During March and April, the College and its professors attracted grants and fellowships from the following organizations.
• Google, Inc. has awarded Heather Pon-Barry (computer science, principal investigator), Audrey Lee St. John (computer science, coinvestigator), and Becky Packard (psychology and education, coinvestigator) a grant to support their project "3X in 3 Years: MaGE (Megas and Gigas Educate): Growing Computer Science Capacity at Mount Holyoke College."
Modeled on successful peer-mentoring programs, the MaGE program will offer new training and practicum courses, along with an annual scholarship for peer mentors, to increase capacity in computer science by growing enrollment in introductory classes, increasing retention, and training computer science students to educate, mentor, and support others in inclusive ways.
Start date: 2/24/15 for an anticipated three years
• Massachusetts Mutual Life Insurance Company has awarded the College a grant to support Women in Data Science professorships.
Total funding will provide Mount Holyoke and Smith Colleges with the resources to hire five visiting faculty positions (three based at Mount Holyoke and two at Smith) as well as to support the development of a data-science-focused curriculum. The visiting professors would teach in such areas as natural-language processing, machine learning, behavioral economics, applied statistics, and various computer science specialties.
Start date: September 2015 for four years
• The Foundation for Excellence in Mental Health Care has awarded a grant to Gail Hornstein (psychology) to support the training phase of her project “Fostering Positive Alternatives for People Who Hear Voices.”
The project seeks to train 100 new facilitators to start Hearing Voices peer-support groups in their local areas. The training will equip them to apply the concepts and methods of the Hearing Voices Network to the creation of positive alternatives for people diagnosed with psychosis
Start date: 4/1/15 for one year
• The National Endowment for the Humanities has awarded James Hartley (economics) an Enduring Questions grant to support his project “Is Business Moral?”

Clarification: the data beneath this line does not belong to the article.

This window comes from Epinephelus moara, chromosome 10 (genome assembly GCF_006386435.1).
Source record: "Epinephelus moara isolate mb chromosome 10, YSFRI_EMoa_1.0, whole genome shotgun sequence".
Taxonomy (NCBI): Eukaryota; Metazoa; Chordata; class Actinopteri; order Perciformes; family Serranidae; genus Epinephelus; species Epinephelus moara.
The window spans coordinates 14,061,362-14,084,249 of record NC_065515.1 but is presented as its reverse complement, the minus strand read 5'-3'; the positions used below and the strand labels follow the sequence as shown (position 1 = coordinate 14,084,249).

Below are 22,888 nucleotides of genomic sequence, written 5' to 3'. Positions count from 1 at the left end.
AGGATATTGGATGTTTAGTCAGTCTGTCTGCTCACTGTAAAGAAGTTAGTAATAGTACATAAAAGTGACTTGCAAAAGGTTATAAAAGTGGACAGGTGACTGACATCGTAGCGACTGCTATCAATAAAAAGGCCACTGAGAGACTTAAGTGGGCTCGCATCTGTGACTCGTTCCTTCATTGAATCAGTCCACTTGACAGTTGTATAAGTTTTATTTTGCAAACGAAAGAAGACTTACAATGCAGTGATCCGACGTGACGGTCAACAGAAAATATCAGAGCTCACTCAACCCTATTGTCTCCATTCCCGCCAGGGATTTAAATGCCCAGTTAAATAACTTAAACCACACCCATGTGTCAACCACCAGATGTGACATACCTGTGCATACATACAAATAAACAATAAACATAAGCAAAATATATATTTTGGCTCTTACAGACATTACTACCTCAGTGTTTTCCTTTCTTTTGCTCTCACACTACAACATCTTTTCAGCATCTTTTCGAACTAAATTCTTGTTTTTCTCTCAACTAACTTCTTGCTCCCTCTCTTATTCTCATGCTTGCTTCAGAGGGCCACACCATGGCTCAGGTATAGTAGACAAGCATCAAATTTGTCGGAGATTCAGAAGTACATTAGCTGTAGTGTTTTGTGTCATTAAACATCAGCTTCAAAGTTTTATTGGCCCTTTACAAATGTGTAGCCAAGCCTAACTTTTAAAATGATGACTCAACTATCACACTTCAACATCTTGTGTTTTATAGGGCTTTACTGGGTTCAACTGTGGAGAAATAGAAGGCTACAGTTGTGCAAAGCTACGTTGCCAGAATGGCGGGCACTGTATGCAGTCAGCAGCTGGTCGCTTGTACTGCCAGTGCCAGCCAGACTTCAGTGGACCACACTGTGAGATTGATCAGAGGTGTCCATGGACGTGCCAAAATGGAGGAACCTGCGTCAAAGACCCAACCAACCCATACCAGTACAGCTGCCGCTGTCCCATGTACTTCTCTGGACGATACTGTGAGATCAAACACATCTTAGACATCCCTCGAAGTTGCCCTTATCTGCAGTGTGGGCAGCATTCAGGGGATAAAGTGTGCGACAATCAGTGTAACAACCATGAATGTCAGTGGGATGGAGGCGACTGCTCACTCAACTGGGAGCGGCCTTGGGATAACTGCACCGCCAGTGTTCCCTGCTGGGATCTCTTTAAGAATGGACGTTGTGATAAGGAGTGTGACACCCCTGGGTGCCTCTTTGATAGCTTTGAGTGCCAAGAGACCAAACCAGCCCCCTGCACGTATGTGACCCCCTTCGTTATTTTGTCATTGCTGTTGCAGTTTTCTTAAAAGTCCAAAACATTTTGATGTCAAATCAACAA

The project will fund a 13-week course that will examine the arguments of philosophers and novelists about business ethics, starting with Athens and Jerusalem, proceeding through the English Financial Revolution, the Industrial Revolution, the Gilded Age, and the Progressive Era into contemporary society
Start date: 6/1/15 for three years
• The Marion and Jasper Whiting Foundation has awarded Becky Packard (psychology and education) a fellowship for her project “An Educational Policy Case Study of STEM Recruitment and Retention in the U.S. and Ireland.”
The goal of the project is to develop an educational policy case study focused on science, technology, engineering, and math (STEM) recruitment and retention in the United States and Ireland. The case study will provide the basis of a unit within a new course focused on educational policy, broadening curricular offerings in an important area in which the College has significant student interest
Start date: 8/15/15 for one year
• The Marion and Jasper Whiting Foundation has awarded Holly Hanson (history) a fellowship for her project “Primary Sources for the History of African Democracy: 1000 BCE to the Present.”
The goal of the project is to travel to the African Union Commission Archives in Addis Ababa and the British National Archives in Kew to find the materials for a one-semester Introduction to African History course focused on the history of democracy in Africa.
Start date: 9/1/15 for one year
• The American Council of Learned Societies has awarded a fellowship to Elif Babul (anthropology) to support her project "The State in Training: Human Rights Translations and Encounters with Europe in Turkey."
This book project traces the establishment of human rights as a governmental standard in Turkey in tandem with the country's pending accession to the European Union
Start date: 9/1/15 for one year
• The John Carter Brown Library in Providence, Rhode Island, has awarded Christine DeLucia (history) a four-month fellowship. Additionally, the library has named her their inaugural John M. Monteiro Fellow in Indigenous Studies, and will provide her with funding for collaborative programming during her fellowship.
• The American Antiquarian Society in Worcester, Massachusetts, has also awarded DeLucia a six-month fellowship.
The fellowships will enable her to continue research on her project “The Itineraries: Seasons of History in the Native Northeast and Ezra Stiles’ New England” and will support work on a book about the New England minister, educator, and intellectual Ezra Stiles (1727–1795), and his lifelong entanglements with the native American communities that surrounded him: Niantics, Narragansetts, Mohegans, Pequots, Nipmucs, Quinnipiacs, and others.
Start date: 9/1/15 for the 2015–2016 academic year